"Teatro di Marcello: Now, a Place to Call Home" Top 5 Page for this destination Theatre of Marcellus Tip by von.otter

Theatre of Marcellus, Rome: 24 reviews and 59 photos

  Teatro di Marcello, Roma, May 2007
by von.otter
 
  • Teatro di Marcello, Roma, May 2007 - Rome
      Teatro di Marcello, Roma, May 2007
    by von.otter
  • Teatro di Marcello, Roma, May 2007 - Rome
      Teatro di Marcello, Roma, May 2007
    by von.otter
  • Temple of Apollo Sosianus, Roma, May 2007 - Rome
      Temple of Apollo Sosianus, Roma, May 2007
    by von.otter
  • Teatro di Marcello, Roma, May 2007 - Rome
      Teatro di Marcello, Roma, May 2007
    by von.otter
  • Teatro di Marcello, Roma, May 2007 - Rome
      Teatro di Marcello, Roma, May 2007
    by von.otter
 

“Whatever beauty there may be in a Roman ruin is the remnant of what was beautiful originally … If we ever build such noble structures as these Roman ones, we can have just as good ruins, after two thousand years, in the United States.”
— from the 1858 “French and Italian Note-Books” of Nathaniel Hawthorne

NEW VS. OLD How would we ever know what sort of ruins the United States would have? Very little is ever allowed to stay standing for more than 100 years, or much less. At the slightest sign of age, Americans tear down a building and put up another. That is not how things are done in Rome; after all it was not built in a day.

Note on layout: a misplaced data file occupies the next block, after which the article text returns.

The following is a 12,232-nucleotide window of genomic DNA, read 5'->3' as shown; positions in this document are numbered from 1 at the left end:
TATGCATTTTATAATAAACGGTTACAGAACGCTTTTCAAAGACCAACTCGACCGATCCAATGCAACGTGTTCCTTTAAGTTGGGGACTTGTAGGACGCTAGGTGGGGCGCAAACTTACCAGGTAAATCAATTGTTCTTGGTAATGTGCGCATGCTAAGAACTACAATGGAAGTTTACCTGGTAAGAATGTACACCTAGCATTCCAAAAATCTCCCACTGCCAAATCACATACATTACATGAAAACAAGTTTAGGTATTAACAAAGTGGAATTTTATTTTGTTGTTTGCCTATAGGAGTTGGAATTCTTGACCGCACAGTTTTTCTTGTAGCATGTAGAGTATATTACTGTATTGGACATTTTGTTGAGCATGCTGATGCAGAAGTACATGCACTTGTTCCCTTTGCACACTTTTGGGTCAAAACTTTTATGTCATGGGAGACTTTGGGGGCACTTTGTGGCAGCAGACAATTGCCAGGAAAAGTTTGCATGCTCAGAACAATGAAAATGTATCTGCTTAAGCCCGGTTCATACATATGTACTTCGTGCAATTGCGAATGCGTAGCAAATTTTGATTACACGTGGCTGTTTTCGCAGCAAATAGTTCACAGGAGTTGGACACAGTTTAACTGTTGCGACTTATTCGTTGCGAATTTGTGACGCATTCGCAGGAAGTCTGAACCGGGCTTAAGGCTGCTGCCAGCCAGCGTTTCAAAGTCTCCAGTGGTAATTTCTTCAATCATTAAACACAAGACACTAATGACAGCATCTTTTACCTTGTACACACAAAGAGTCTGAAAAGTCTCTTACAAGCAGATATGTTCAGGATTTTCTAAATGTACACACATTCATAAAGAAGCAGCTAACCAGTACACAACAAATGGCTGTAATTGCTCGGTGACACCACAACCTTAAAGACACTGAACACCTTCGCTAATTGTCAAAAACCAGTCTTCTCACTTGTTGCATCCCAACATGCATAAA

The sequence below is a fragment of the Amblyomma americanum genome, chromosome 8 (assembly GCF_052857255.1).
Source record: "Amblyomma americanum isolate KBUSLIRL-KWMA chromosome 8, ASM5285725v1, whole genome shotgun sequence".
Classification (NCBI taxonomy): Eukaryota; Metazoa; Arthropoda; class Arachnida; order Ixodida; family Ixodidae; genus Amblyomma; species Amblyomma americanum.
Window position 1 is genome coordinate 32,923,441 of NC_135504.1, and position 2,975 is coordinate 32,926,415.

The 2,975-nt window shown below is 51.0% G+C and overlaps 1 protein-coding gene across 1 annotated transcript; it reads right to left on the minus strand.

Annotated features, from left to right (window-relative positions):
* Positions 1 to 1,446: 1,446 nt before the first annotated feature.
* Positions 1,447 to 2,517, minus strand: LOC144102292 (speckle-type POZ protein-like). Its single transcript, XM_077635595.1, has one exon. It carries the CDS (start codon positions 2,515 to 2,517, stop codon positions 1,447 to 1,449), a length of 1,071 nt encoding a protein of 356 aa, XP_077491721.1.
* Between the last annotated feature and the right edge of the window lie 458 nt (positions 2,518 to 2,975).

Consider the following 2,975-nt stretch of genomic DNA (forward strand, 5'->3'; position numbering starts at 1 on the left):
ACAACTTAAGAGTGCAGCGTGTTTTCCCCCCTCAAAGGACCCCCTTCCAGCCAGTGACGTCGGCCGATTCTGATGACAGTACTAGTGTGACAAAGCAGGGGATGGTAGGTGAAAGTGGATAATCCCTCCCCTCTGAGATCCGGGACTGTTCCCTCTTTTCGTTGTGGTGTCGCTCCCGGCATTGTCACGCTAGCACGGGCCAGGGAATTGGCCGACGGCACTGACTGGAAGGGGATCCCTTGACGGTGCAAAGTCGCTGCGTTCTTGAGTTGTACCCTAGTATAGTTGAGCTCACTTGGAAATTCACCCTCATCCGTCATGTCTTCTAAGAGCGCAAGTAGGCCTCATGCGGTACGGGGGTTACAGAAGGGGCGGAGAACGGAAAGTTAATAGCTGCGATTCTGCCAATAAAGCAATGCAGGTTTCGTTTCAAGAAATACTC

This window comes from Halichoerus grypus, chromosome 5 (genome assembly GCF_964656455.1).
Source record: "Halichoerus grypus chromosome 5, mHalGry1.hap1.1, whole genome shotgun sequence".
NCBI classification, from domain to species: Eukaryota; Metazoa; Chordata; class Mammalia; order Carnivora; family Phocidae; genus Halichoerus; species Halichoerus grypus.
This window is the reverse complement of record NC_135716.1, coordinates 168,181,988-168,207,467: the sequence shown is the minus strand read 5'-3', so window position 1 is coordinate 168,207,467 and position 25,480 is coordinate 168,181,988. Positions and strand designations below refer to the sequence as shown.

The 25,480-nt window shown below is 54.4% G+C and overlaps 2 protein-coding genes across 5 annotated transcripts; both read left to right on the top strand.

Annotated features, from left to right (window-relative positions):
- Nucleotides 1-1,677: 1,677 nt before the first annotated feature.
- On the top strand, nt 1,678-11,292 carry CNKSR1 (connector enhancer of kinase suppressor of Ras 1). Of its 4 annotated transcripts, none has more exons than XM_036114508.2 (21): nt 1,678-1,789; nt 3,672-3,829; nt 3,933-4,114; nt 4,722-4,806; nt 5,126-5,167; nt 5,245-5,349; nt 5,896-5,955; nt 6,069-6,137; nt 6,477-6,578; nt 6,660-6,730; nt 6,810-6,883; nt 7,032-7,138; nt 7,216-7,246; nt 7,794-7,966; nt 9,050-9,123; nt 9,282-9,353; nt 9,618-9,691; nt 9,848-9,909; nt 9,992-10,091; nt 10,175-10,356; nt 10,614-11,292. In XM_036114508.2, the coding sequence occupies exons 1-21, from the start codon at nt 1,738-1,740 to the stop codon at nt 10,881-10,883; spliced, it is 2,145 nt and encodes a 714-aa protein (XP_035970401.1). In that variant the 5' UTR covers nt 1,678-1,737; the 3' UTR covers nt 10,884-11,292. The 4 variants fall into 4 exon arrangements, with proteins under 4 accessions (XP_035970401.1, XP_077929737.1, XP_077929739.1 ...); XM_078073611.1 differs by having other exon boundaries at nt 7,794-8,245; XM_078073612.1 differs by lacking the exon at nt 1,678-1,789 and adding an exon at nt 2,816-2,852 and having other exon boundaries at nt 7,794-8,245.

In 22 BC, Caesar Augustus resumed a building project begun by his uncle, Julius Caesar, in 44 BC, the year he was assassinated. This theater, the largest of the Roman Empire, was dedicated in 13 BC and named Theatrum Marcelli in memory of Marcellus, the son of Augustus’ sister Octavia. Marcellus was the intended heir of Augustus, but he died at a young age. When completed in 11 BC, the 98-foot high, semi-circular theater could accommodate more than 14,000 spectators.

By the 12th century, the theater was owned by the Favvi family, who turned it into a fortress. By the early 16th century, the Orsini family had transformed the building into a palazzo. Today the upper portion is divided into apartments (see photos #1 & #2); if we move to Rome, this would be the place to live.

The three columns (see photo #3), next to Theatre of Marcellus (Latin: Theatrum Marcelli, Italian: Teatro di Marcello), were part of the Temple of Apollo Sosianus. Its present name comes from the man in charge of its final rebuilding, Gaius Sosius. The current full-height columns were part of a reconstruction project undertaken during Augustus’s reign.

Address: Via d. Teatro di Marcello

Review Helpfulness: 2.5 out of 5 stars

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  • Written Apr 14, 2010
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